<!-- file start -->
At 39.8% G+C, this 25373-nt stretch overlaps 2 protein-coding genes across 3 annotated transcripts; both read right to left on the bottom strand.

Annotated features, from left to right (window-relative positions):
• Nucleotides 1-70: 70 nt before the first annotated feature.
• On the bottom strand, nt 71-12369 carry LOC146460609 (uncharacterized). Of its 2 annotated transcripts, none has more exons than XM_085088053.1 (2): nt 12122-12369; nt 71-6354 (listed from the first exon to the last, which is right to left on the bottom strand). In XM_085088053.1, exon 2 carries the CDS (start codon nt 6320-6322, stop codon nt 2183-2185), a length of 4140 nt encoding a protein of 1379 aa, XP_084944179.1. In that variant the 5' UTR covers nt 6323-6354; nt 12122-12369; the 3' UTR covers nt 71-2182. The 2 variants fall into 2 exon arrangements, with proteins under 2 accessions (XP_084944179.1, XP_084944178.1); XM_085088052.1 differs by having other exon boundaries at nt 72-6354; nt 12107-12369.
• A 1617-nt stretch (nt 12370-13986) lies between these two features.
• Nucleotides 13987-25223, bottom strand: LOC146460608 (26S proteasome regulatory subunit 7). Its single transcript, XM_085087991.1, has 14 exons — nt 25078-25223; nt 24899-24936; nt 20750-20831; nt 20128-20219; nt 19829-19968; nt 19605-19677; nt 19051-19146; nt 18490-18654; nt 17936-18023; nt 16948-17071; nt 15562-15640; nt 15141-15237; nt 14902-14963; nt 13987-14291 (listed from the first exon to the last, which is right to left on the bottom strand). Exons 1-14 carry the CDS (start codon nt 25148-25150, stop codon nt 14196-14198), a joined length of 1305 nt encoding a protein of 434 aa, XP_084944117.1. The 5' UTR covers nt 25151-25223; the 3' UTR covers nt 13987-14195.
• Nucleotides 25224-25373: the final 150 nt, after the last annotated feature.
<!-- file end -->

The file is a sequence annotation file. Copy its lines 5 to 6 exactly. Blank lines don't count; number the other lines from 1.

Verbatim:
• A 1617-nt stretch (nt 12370-13986) lies between these two features.
• Nucleotides 13987-25223, bottom strand: LOC146460608 (26S proteasome regulatory subunit 7). Its single transcript, XM_085087991.1, has 14 exons — nt 25078-25223; nt 24899-24936; nt 20750-20831; nt 20128-20219; nt 19829-19968; nt 19605-19677; nt 19051-19146; nt 18490-18654; nt 17936-18023; nt 16948-17071; nt 15562-15640; nt 15141-15237; nt 14902-14963; nt 13987-14291 (listed from the first exon to the last, which is right to left on the bottom strand). Exons 1-14 carry the CDS (start codon nt 25148-25150, stop codon nt 14196-14198), a joined length of 1305 nt encoding a protein of 434 aa, XP_084944117.1. The 5' UTR covers nt 25151-25223; the 3' UTR covers nt 13987-14195.